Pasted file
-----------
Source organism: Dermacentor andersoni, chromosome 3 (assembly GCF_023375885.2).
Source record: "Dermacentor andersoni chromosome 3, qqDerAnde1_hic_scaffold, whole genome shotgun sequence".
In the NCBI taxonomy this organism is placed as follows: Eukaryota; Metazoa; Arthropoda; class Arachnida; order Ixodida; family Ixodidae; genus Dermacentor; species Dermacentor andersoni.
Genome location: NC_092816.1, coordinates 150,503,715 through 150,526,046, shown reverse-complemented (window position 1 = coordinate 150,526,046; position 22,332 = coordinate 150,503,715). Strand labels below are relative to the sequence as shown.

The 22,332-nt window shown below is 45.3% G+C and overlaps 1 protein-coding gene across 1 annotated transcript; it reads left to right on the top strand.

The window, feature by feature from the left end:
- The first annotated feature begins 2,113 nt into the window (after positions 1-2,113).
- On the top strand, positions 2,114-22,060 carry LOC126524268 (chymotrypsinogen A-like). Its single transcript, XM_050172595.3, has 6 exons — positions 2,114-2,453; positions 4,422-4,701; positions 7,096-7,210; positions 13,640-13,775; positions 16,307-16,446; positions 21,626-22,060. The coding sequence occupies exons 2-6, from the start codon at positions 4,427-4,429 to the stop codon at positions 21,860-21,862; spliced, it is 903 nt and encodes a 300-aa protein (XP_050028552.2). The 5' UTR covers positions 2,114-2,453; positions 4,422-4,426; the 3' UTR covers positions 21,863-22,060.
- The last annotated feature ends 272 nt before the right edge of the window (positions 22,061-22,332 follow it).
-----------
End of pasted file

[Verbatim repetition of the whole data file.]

Source organism: Dermacentor andersoni, chromosome 3 (assembly GCF_023375885.2).
Source record: "Dermacentor andersoni chromosome 3, qqDerAnde1_hic_scaffold, whole genome shotgun sequence".
In the NCBI taxonomy this organism is placed as follows: Eukaryota; Metazoa; Arthropoda; class Arachnida; order Ixodida; family Ixodidae; genus Dermacentor; species Dermacentor andersoni.
Genome location: NC_092816.1, coordinates 150,503,715 through 150,526,046, shown reverse-complemented (window position 1 = coordinate 150,526,046; position 22,332 = coordinate 150,503,715). Strand labels below are relative to the sequence as shown.

The 22,332-nt window shown below is 45.3% G+C and overlaps 1 protein-coding gene across 1 annotated transcript; it reads left to right on the top strand.

The window, feature by feature from the left end:
- The first annotated feature begins 2,113 nt into the window (after positions 1-2,113).
- On the top strand, positions 2,114-22,060 carry LOC126524268 (chymotrypsinogen A-like). Its single transcript, XM_050172595.3, has 6 exons — positions 2,114-2,453; positions 4,422-4,701; positions 7,096-7,210; positions 13,640-13,775; positions 16,307-16,446; positions 21,626-22,060. The coding sequence occupies exons 2-6, from the start codon at positions 4,427-4,429 to the stop codon at positions 21,860-21,862; spliced, it is 903 nt and encodes a 300-aa protein (XP_050028552.2). The 5' UTR covers positions 2,114-2,453; positions 4,422-4,426; the 3' UTR covers positions 21,863-22,060.
- The last annotated feature ends 272 nt before the right edge of the window (positions 22,061-22,332 follow it).